Dublin pubs closed for COVID19 crisis
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No pub reopening this year a nightmare scenario

Specific Government Support Scheme for Pub Sector Required, if this scenario confirmed 

The Licensed Vintners Association (LVA), the representative body for publicans in Dublin, has described the possibility of pubs being unable to reopen until a vaccine for COVID19 is found as the nightmare scenario for the pub sector which will put many out of business for good.

This follows comments made by Minister for Health, Simon Harris TD who told the Sunday Independent, “So I can’t see how people can be in packed pubs again as long as this virus is still with us and we don’t have a vaccine or an effective treatment.” In the same piece, Minister Harris suggested the vaccine or treatment won’t be in place until 2021.

Speaking in reaction to those comments, LVA Chief Executive Donall O’Keeffe said, “That is the absolute nightmare scenario for the entire pub sector. If that happens then most pub businesses in this country will be out of business for good.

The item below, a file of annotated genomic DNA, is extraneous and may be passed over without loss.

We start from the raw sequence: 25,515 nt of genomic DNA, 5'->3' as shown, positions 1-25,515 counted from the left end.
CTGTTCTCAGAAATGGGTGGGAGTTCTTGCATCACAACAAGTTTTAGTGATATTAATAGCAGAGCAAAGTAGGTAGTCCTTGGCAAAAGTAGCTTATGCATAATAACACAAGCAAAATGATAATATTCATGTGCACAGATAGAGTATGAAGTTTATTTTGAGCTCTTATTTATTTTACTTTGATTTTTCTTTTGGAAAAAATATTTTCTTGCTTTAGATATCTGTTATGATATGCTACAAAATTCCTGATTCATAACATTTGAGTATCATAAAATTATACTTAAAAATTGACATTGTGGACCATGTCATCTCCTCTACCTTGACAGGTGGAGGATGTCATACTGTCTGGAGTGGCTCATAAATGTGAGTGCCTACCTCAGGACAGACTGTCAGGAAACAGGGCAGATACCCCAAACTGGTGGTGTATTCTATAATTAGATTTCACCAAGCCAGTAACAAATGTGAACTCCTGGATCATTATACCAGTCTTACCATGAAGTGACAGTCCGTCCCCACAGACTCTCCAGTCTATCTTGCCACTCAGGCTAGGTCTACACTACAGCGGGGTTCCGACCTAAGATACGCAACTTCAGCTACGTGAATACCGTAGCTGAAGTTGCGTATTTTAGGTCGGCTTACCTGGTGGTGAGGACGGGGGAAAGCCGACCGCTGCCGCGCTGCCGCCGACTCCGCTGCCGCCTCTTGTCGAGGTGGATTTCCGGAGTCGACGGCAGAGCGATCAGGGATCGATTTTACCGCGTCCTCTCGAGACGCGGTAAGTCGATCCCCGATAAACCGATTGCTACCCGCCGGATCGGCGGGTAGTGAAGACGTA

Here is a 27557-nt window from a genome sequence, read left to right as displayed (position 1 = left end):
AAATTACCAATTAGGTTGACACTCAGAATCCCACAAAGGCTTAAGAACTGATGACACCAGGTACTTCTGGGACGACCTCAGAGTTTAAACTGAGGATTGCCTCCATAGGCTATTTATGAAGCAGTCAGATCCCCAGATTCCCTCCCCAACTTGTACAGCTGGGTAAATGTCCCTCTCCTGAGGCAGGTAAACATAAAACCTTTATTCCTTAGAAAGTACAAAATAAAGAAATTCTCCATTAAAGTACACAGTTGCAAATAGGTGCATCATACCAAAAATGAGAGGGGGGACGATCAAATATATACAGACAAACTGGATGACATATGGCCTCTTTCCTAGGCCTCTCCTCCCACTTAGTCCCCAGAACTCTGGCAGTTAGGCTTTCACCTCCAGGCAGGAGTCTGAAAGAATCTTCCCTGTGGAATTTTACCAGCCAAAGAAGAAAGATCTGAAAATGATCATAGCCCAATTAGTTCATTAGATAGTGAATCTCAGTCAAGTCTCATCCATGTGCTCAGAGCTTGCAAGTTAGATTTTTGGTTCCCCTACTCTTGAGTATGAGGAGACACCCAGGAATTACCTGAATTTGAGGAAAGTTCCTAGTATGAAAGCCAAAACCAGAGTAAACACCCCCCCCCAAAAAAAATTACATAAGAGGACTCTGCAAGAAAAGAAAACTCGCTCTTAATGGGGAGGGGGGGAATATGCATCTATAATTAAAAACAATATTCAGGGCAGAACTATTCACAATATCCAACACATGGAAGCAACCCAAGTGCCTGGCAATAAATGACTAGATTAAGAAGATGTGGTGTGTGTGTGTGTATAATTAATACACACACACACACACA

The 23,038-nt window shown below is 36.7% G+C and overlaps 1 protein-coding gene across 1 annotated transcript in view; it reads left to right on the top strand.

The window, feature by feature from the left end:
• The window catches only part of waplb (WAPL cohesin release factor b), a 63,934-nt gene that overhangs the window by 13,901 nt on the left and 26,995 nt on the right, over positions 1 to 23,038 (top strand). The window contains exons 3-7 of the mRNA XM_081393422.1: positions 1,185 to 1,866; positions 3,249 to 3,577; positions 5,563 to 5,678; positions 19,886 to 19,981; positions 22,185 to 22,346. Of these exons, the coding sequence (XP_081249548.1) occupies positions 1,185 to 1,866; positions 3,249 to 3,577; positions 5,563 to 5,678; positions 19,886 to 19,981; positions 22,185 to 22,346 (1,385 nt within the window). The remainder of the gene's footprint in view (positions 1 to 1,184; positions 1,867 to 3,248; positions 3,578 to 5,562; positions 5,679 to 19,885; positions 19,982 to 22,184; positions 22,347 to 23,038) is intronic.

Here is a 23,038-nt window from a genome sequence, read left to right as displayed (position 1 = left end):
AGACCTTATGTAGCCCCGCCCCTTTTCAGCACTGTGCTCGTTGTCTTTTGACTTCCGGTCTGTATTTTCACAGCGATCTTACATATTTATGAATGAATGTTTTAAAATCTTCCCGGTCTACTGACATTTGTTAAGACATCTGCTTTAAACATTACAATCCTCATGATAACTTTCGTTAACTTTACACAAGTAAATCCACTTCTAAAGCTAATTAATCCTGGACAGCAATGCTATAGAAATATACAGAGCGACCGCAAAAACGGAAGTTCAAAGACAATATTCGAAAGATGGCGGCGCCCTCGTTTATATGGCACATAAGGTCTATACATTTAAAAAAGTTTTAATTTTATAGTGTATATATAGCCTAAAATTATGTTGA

“The LVA and its members will absolutely support whatever measures are deemed necessary in the interests of public health, as we have done from the beginning of this crisis, but if closing pubs until 2021 is going to be necessary, then it is essential that a pub specific support scheme is introduced. Otherwise there won’t be a pub industry in this country by the time a vaccine is found.”

“The LVA welcomed the strong Government support for the 50,000 staff laid off as a result of the crisis. This will have to be extended for the duration of the pub closure period. However unless it is supplemented with a specific support scheme to keep the pubs themselves afloat, the staff will have no jobs to return to.

“This is undoubtedly a very difficult time for everyone in this country. While Minister Harris is doing an exceptional job at a time of national crisis, his comments have really petrified the entire pub sector across the country and many are now concerned not only about how to survive this pandemic, but also whether they will still have a business when this crisis eventually passes,” Mr. O’Keeffe concluded.

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